I’m not sure it’s worth another method, though. The math is so trivial.

@zarch said:
With your implementation what would be the results of nextRandomFloat(1f, 10f) and nextRandomFloat(-4f, -2f)

You are right, the result of nRF(1f,10f)=[1f,2f[ and nRF(-4f, -2f)=[-4f,-3f[
I was expecting valid [0,1] inputs. In case of wrong inputs an exception could be thrown :P InputOutOfRangeException input must be between 0 and 1

Here’s the one I use:

[java]

public static float nextRandomFloat(float min, float max) {

final float range = max - min;

return (FastMath.nextRandomFloat() * range) + min;

}

[/java]

I would agree with you @pspeed except that out of 4 solutions on this thread only one actually works for all cases

@empire_phoenix. You are adding min in the wrong place. Just work out in your head what the result is if you do min 3, max 4 and nextRandomFlat returns 0. No need to sort min and max either (at least in my implementation). The signs will cancel each other out.

Ooo, ninjad by @madjack with a method mathematically identical to mine o/. Ok, 3 out of 5 incorrect

@zzuegg said:
You are right, the result of nRF(1f,10f)=[1f,2f[ and nRF(-4f, -2f)=[-4f,-3f[
I was expecting valid [0,1] inputs. In case of wrong inputs an exception could be thrown :P InputOutOfRangeException input must be between 0 and 1

Yep. That sort of assumption can be very dangerous when writing a library though. The better solution is to support any arbitrary float range... :D
@zarch said:
Ooo, ninjad by @madjack with a method mathematically identical to mine o/. Ok, 3 out of 5 incorrect :)

I'll be honest. My first iteration of this was... pretty damn ugly. >_< I tweaked it then verified its integrity with what I found on the internet. The current incarnation comes from a well-known source, but it's almost identical to what I had. ;)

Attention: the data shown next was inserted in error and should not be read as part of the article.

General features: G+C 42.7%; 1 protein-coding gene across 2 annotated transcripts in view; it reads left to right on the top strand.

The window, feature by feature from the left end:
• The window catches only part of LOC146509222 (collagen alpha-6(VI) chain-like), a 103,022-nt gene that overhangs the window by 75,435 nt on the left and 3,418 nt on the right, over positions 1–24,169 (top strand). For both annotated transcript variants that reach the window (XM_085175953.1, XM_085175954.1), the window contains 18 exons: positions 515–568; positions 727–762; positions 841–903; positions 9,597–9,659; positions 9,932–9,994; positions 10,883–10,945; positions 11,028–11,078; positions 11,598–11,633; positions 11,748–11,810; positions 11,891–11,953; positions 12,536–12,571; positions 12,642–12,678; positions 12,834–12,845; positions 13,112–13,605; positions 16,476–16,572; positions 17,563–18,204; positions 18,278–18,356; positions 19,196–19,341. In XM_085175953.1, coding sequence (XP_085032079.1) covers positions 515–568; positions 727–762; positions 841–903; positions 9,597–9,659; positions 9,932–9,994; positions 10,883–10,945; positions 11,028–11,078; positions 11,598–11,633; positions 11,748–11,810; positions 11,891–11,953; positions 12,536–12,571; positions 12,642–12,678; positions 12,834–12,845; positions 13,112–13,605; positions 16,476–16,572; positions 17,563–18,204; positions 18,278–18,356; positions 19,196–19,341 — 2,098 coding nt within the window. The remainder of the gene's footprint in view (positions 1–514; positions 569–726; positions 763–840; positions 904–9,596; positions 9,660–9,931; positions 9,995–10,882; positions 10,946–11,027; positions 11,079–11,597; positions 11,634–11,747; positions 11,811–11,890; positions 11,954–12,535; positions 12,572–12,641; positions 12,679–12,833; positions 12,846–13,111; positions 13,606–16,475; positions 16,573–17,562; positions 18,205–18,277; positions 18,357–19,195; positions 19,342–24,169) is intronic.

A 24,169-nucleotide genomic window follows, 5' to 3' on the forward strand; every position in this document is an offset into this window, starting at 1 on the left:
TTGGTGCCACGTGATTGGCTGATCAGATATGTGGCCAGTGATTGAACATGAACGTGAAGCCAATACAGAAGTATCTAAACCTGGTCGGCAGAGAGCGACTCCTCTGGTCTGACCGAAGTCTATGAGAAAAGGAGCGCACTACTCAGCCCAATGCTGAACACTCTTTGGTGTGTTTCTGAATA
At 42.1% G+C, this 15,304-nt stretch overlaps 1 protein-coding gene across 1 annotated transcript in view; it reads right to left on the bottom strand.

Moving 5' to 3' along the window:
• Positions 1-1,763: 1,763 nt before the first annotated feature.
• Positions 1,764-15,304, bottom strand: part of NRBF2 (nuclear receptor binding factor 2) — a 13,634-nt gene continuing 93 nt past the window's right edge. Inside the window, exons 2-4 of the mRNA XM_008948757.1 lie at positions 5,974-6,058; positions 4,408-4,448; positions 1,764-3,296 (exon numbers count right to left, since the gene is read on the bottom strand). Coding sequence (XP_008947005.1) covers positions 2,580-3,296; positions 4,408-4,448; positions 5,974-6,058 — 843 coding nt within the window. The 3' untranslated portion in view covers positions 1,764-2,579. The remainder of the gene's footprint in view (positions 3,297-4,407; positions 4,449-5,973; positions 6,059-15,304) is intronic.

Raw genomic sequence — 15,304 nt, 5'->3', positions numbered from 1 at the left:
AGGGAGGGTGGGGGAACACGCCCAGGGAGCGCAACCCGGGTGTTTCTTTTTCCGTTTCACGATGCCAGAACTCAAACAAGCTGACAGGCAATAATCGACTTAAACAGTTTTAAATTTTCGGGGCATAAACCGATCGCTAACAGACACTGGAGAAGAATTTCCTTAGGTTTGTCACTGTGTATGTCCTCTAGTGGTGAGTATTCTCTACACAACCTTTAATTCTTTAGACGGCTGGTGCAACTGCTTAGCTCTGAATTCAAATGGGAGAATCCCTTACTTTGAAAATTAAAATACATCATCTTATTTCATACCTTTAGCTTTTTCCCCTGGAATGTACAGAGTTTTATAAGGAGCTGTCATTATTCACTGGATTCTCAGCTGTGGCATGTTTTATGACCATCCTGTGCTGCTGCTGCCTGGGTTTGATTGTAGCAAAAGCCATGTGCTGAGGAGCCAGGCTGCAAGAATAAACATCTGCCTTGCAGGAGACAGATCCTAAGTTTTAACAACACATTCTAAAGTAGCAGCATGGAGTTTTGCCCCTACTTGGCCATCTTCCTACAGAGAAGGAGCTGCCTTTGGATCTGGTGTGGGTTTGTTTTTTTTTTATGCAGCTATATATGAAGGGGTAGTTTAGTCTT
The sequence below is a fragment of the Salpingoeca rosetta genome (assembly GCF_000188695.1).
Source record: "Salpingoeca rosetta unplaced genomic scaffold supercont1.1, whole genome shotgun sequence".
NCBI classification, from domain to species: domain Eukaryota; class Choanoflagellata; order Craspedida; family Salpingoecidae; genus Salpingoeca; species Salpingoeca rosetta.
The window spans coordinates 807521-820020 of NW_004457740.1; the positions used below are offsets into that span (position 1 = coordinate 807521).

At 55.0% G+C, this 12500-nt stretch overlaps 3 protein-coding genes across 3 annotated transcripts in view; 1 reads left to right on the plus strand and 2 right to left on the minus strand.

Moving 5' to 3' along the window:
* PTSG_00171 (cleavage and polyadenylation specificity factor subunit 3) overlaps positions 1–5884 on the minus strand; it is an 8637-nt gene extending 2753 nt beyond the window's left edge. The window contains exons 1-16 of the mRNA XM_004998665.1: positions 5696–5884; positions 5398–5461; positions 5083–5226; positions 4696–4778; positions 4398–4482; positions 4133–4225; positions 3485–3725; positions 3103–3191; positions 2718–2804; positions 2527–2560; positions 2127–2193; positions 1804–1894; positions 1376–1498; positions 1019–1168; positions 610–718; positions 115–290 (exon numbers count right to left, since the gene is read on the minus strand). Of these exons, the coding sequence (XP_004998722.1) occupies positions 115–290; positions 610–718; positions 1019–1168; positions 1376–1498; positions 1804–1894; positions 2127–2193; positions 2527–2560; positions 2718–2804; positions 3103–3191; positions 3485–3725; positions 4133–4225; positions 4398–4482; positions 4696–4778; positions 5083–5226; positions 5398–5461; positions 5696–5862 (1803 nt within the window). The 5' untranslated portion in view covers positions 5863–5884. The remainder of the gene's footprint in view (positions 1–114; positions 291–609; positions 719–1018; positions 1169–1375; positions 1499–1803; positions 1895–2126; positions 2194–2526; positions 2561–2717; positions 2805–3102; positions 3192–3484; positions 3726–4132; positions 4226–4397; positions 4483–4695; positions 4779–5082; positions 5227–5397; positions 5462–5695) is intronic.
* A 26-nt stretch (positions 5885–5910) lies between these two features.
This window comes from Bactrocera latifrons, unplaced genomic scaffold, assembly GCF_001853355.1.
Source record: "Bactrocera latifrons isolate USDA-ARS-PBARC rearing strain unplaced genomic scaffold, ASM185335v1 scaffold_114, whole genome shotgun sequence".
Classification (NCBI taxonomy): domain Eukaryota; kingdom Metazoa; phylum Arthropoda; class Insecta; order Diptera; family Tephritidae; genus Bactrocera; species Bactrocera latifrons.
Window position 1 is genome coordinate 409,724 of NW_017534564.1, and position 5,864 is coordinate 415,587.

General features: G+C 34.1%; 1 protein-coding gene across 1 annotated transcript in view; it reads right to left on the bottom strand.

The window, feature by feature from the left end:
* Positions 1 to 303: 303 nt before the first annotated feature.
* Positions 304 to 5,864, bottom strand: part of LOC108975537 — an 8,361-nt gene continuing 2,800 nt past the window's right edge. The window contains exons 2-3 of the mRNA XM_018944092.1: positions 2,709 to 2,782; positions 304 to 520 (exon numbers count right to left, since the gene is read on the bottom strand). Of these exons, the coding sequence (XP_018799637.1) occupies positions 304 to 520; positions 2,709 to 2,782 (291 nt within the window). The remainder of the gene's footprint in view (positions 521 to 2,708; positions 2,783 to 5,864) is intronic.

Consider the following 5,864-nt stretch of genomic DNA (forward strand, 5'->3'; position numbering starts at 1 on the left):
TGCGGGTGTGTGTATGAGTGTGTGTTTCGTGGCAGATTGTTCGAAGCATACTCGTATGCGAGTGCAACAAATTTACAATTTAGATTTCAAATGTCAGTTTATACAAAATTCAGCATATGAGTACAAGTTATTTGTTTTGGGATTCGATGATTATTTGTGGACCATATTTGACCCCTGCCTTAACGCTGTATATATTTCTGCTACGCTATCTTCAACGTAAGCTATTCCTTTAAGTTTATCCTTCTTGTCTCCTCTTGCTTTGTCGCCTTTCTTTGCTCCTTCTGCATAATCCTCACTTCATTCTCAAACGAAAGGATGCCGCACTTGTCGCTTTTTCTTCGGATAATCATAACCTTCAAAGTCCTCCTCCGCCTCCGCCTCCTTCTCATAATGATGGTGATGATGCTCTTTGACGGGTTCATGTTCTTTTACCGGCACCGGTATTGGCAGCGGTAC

@zarch said:
Yep. That sort of assumption can be very dangerous when writing a library though. The better solution is to support any arbitrary float range... :D

Especially since that would match nextInt() that also takes a range.

Also, you can do:

FastMath.interpolateLinear( FastMath.nextFloat(), min, max);

...no thinking required. :)

Though that does extra work to check the inputs which isn't needed in this case... and the math is different:
return ((1f - scale) * startValue) + (scale * endValue);

...which is like a glsl mix() and I guess is the same thing.
1 Like

Hmm

x=randomFloat, i=min, a=max

((1-x)i) + (xa) = i + x(a-i)

1i-xi+xa =

i+x(-i+a) =

i+x(a-i)

The two are mathematically identical, although the i+x(a-i) does two additions and a multiply and the other one does two additions and two multiplications.

@zarch said:
Hmm
x=randomFloat, i=min, a=max

((1-x)i) + (xa) = i + x(a-i)
1i-xi+xa =
i+x(-i+a) =
i+x(a-i)

The two are mathematically identical, although the i+x(a-i) does two additions and a multiply and the other one does two additions and two multiplications.

Also, I believe i + x(a-i) accumulates less floating point error.

If anyone wants to use this, the right code is this (nextFloat() doesn’t exist):

[java]

FastMath.interpolateLinear( FastMath.nextRandomFloat(), min, max);

[/java]

1 Like